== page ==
The real tracking of consumer behavior, they contended, comes from websites and mobile apps.
“Go to WebMD, and your browsing data is accessed by 24 different companies,” wrote AT&T lobbyist Bob Quinn in a blog post last year. “Add in The Weather Channel, Facebook and CNN and that number leaps to 119. Edge providers, not ISPs, are the clear market leaders in tracking consumers and monetizing consumer online data.”
Cable and telecom companies tend to be coy about their plans to market customer data now that the rules are changing.
“If a customer does not want us to use other, non-sensitive data to send them targeted ads, we offer them the ability to opt out of receiving such targeted ads,” Comcast’s chief privacy officer, Gerard Lewis, said in a post on the company’s website in March.
Charter, the cable behemoth that swallowed Time Warner Cable and now sells under the Spectrum brand in Kansas City, says it’s integrating the various privacy policies after the merger. For now, Charter says, it doesn’t sell web browsing history or share customer information to outside marketers or advertisers.
“In the event that we change these business practices,” it said in a web post in March, “we would provide customers with notice and choice before utilizing such data for marketing or advertising purposes.”
All those company policies are subject to change by the corporations.
There’s some evidence that few customers care about the privacy implications, or at least enough to pay for it. Google’s empire, for instance, was built on an implicit deal: free search, online storage, email, internet browser and the like in return for tracking privileges. Or as the saying goes, if something’s for free, you’re the product.
In 2014, AT&T offered home internet speeds to compete with Google Fiber’s gigabit connections. It sold two varieties. One went for $100 a month with a promise that the company wouldn’t track the to-and-fro of data. The second was priced at $70 with a note that customers’ internet preference would be tracked and influence the ads they were fed.
Few customers ponied up the extra $30 for extra privacy, but amid criticism over the tracking, AT&T in 2016 shifted all those customers to the $70 plan without special data-driven ads. Still, the company said in a statement that “it’s important for companies to be allowed to innovate. … Advertiser-supported programs are always something we’ll consider.”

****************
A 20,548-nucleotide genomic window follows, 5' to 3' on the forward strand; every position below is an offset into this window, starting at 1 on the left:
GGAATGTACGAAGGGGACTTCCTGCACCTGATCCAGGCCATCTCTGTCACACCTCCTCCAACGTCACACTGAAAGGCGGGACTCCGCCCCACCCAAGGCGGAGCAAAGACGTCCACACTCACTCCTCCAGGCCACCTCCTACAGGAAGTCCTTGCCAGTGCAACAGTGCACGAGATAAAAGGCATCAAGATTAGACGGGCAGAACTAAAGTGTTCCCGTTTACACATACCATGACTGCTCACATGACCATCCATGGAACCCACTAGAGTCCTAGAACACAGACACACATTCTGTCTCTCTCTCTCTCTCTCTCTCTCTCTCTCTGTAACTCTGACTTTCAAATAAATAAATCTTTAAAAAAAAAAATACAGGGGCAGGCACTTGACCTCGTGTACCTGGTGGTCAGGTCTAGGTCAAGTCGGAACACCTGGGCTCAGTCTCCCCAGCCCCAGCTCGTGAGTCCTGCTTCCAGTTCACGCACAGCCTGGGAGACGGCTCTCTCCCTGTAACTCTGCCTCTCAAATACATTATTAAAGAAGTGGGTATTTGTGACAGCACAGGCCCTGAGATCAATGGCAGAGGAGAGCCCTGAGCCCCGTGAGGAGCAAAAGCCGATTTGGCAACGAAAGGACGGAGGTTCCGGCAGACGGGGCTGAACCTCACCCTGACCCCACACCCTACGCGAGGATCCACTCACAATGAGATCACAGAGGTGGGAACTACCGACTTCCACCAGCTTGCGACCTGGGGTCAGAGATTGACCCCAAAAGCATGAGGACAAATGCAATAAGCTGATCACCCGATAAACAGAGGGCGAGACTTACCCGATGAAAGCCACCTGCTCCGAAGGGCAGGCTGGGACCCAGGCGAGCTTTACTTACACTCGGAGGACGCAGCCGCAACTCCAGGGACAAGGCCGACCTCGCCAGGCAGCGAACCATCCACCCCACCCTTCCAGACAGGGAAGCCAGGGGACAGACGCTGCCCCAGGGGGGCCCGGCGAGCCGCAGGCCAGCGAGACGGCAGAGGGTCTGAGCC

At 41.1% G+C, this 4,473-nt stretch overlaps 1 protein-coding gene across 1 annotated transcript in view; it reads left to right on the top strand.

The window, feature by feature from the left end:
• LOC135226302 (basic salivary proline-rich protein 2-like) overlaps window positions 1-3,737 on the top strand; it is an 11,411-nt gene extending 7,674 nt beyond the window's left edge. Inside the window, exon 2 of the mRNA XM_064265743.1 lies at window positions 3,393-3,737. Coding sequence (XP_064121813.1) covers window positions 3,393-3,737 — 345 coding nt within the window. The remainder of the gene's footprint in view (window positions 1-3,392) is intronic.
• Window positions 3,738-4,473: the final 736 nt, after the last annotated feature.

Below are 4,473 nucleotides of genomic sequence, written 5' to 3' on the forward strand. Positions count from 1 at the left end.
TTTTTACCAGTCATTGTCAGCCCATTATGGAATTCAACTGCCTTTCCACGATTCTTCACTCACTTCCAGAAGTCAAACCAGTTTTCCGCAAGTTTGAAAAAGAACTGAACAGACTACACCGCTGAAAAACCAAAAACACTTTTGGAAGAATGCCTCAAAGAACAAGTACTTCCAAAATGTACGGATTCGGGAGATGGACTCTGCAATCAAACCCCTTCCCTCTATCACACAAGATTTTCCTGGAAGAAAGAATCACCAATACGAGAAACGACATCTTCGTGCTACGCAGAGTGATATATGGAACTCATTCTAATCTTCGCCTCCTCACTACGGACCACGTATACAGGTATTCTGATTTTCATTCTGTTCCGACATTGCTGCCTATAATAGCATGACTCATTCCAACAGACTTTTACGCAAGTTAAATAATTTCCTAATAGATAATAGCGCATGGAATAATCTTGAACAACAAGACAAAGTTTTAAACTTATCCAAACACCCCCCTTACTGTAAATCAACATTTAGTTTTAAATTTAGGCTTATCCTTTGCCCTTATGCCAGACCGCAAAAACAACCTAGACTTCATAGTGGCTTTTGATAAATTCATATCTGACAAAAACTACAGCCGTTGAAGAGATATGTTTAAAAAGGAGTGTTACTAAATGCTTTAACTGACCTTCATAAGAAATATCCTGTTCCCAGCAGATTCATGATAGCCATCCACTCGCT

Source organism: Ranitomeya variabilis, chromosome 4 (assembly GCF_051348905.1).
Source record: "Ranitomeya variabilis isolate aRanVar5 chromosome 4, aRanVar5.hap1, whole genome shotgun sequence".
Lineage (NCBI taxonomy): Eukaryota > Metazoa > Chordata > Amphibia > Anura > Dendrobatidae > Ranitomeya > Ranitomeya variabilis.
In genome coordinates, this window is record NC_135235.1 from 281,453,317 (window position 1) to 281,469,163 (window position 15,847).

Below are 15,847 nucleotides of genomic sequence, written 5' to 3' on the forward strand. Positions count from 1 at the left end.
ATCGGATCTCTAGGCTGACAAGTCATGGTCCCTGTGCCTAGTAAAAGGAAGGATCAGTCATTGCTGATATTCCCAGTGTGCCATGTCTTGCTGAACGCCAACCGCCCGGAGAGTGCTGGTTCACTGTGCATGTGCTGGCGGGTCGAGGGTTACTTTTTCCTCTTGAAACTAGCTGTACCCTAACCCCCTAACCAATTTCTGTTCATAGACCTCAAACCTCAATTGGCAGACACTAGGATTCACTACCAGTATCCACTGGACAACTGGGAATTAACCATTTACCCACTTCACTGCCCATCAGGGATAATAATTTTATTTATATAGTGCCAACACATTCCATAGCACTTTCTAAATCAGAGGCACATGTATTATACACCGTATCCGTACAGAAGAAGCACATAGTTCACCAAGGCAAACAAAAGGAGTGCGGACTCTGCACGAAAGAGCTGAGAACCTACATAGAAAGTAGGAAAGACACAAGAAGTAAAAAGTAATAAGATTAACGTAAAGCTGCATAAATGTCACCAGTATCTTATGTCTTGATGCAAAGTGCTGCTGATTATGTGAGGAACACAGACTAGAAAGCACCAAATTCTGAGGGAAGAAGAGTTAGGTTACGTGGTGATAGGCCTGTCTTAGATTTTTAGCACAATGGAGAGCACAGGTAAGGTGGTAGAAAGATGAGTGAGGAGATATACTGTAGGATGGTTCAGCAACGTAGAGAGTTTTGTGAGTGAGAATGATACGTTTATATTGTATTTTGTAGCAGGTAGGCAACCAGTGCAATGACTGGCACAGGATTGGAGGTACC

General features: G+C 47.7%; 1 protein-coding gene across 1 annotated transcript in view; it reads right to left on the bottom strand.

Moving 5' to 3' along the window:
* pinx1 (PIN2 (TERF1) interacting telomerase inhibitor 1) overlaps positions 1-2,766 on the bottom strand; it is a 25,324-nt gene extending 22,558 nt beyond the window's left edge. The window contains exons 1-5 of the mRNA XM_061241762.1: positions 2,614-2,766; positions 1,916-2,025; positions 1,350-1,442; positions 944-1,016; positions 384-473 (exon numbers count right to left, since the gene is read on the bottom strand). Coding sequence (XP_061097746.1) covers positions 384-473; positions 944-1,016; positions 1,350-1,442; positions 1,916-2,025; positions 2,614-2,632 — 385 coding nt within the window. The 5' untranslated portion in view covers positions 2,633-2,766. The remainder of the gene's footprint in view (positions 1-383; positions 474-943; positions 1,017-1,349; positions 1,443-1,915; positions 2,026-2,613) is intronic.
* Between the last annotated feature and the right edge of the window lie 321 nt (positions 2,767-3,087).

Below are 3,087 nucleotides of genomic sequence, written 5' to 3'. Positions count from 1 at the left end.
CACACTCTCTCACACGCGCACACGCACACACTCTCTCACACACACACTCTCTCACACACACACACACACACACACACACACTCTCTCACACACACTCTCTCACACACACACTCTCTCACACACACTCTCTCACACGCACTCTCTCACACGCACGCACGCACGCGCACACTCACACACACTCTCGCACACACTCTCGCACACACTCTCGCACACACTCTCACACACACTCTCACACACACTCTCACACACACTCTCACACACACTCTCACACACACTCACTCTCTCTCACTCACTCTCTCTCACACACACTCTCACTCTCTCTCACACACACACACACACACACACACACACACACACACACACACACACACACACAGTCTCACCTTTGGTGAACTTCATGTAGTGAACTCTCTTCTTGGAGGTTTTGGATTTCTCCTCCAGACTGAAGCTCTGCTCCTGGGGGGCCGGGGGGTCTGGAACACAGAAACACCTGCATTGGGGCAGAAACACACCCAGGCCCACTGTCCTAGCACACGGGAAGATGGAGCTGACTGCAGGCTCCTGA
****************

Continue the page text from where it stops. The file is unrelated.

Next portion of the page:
Privacy purists say the fewer data miners, the better. Some also see a difference between letting ISPs collect data and the longstanding practices of edge providers like Google.
People can explore the internet without using services that track behavior. Instead of finding websites with a Google search, for instance, they can use engines such as DuckDuckGo that promise not to collect personal information or dog you with ads. They can use cloud storage services like DropBox or Kansas City-based SpiderOak instead of Google Drive.
But because you need an ISP to reach the internet, all your traffic moves over its lines. It can track whatever websites you go to. (The alternative is to use a virtual private network, or VPN, but using one requires the know-how to configure your connection, the time to do that and extra fees to the companies that operate them.)
“While there are alternatives to Google and Facebook, most Americans have limited home ISP alternatives,” wrote Evan Dashevsky in PC Magazine in a piece urging people to use VPN services. A tracking OK to ISPs “gives a green light to unescapable corporate data mining. You and your data are captives.”
Those companies selling internet service may ultimately compete on do-not-track promises, said Gillula of the Electronic Frontier Foundation. Kansas City, with more ISPs than most markets, may pose a test. But many homes still have only a single company to choose from.
“The majority of the country doesn’t have more than one choice for high-speed broadband,” he said. “Your ISP spies on you, or they don’t. You’re stuck.”
Some privacy critics worry that by simply compiling data, ISPs create yet another target for hackers or potential evidence troves for law enforcement — yet another cybersecurity vulnerability in your life. Driven by their company policies and remaining federal rules, data collected from your internet use is typically aggregated with that from other consumers, stripped of information that ties it to a name and then sold.
But those privacy measures aren’t foolproof. In 2007, University of Texas researchers Arvind Narayanan and Vitaly Shmatikov demonstrated that by matching movie reviews from Netflix and IMDB, they could identify some people from databases that had ostensibly been anonymized.
“It’s really wrong,” said SpiderOak founder Alan Fairless, “for both sets of companies to be doing this.”